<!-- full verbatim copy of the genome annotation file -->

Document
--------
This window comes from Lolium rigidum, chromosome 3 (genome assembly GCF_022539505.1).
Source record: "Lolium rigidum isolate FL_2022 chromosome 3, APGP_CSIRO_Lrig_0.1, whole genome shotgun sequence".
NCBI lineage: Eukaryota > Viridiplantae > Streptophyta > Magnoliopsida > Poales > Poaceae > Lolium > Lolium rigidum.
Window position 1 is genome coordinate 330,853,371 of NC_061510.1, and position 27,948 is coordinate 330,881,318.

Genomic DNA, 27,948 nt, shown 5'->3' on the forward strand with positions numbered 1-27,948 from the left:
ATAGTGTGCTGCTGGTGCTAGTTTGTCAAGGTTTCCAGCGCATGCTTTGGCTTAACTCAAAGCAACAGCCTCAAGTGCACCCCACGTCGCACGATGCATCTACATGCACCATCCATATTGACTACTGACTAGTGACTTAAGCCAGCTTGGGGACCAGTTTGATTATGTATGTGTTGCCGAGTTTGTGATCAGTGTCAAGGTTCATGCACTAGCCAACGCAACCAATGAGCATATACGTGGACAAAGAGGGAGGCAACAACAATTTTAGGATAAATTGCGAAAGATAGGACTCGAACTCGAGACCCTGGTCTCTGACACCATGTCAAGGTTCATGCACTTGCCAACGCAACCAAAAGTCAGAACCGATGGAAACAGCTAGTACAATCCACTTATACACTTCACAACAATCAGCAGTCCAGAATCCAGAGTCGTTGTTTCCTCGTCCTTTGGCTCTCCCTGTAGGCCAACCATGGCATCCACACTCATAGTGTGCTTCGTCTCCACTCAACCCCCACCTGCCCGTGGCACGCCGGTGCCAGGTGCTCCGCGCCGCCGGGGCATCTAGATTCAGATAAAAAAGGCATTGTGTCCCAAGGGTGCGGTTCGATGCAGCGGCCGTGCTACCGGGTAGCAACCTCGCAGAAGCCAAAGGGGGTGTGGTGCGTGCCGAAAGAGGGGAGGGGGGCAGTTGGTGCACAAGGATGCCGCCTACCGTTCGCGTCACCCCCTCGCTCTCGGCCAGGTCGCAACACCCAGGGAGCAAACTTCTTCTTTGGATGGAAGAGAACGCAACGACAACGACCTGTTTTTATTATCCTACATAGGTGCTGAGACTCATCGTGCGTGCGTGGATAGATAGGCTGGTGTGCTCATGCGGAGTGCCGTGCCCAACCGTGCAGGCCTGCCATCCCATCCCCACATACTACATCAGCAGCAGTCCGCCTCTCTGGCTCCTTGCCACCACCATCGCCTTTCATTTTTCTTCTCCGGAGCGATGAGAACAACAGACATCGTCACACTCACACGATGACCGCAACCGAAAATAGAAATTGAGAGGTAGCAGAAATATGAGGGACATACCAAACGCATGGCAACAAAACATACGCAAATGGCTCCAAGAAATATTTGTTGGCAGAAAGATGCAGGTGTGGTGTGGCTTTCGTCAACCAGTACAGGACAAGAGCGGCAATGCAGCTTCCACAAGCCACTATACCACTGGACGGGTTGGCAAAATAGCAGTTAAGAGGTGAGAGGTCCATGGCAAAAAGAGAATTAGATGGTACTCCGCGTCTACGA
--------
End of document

This window comes from Lolium rigidum, chromosome 3 (genome assembly GCF_022539505.1).
Source record: "Lolium rigidum isolate FL_2022 chromosome 3, APGP_CSIRO_Lrig_0.1, whole genome shotgun sequence".
NCBI lineage: Eukaryota > Viridiplantae > Streptophyta > Magnoliopsida > Poales > Poaceae > Lolium > Lolium rigidum.
Window position 1 is genome coordinate 330,853,371 of NC_061510.1, and position 27,948 is coordinate 330,881,318.

Genomic DNA, 27,948 nt, shown 5'->3' on the forward strand with positions numbered 1-27,948 from the left:
ATAGTGTGCTGCTGGTGCTAGTTTGTCAAGGTTTCCAGCGCATGCTTTGGCTTAACTCAAAGCAACAGCCTCAAGTGCACCCCACGTCGCACGATGCATCTACATGCACCATCCATATTGACTACTGACTAGTGACTTAAGCCAGCTTGGGGACCAGTTTGATTATGTATGTGTTGCCGAGTTTGTGATCAGTGTCAAGGTTCATGCACTAGCCAACGCAACCAATGAGCATATACGTGGACAAAGAGGGAGGCAACAACAATTTTAGGATAAATTGCGAAAGATAGGACTCGAACTCGAGACCCTGGTCTCTGACACCATGTCAAGGTTCATGCACTTGCCAACGCAACCAAAAGTCAGAACCGATGGAAACAGCTAGTACAATCCACTTATACACTTCACAACAATCAGCAGTCCAGAATCCAGAGTCGTTGTTTCCTCGTCCTTTGGCTCTCCCTGTAGGCCAACCATGGCATCCACACTCATAGTGTGCTTCGTCTCCACTCAACCCCCACCTGCCCGTGGCACGCCGGTGCCAGGTGCTCCGCGCCGCCGGGGCATCTAGATTCAGATAAAAAAGGCATTGTGTCCCAAGGGTGCGGTTCGATGCAGCGGCCGTGCTACCGGGTAGCAACCTCGCAGAAGCCAAAGGGGGTGTGGTGCGTGCCGAAAGAGGGGAGGGGGGCAGTTGGTGCACAAGGATGCCGCCTACCGTTCGCGTCACCCCCTCGCTCTCGGCCAGGTCGCAACACCCAGGGAGCAAACTTCTTCTTTGGATGGAAGAGAACGCAACGACAACGACCTGTTTTTATTATCCTACATAGGTGCTGAGACTCATCGTGCGTGCGTGGATAGATAGGCTGGTGTGCTCATGCGGAGTGCCGTGCCCAACCGTGCAGGCCTGCCATCCCATCCCCACATACTACATCAGCAGCAGTCCGCCTCTCTGGCTCCTTGCCACCACCATCGCCTTTCATTTTTCTTCTCCGGAGCGATGAGAACAACAGACATCGTCACACTCACACGATGACCGCAACCGAAAATAGAAATTGAGAGGTAGCAGAAATATGAGGGACATACCAAACGCATGGCAACAAAACATACGCAAATGGCTCCAAGAAATATTTGTTGGCAGAAAGATGCAGGTGTGGTGTGGCTTTCGTCAACCAGTACAGGACAAGAGCGGCAATGCAGCTTCCACAAGCCACTATACCACTGGACGGGTTGGCAAAATAGCAGTTAAGAGGTGAGAGGTCCATGGCAAAAAGAGAATTAGATGGTACTCCGCGTCTACGA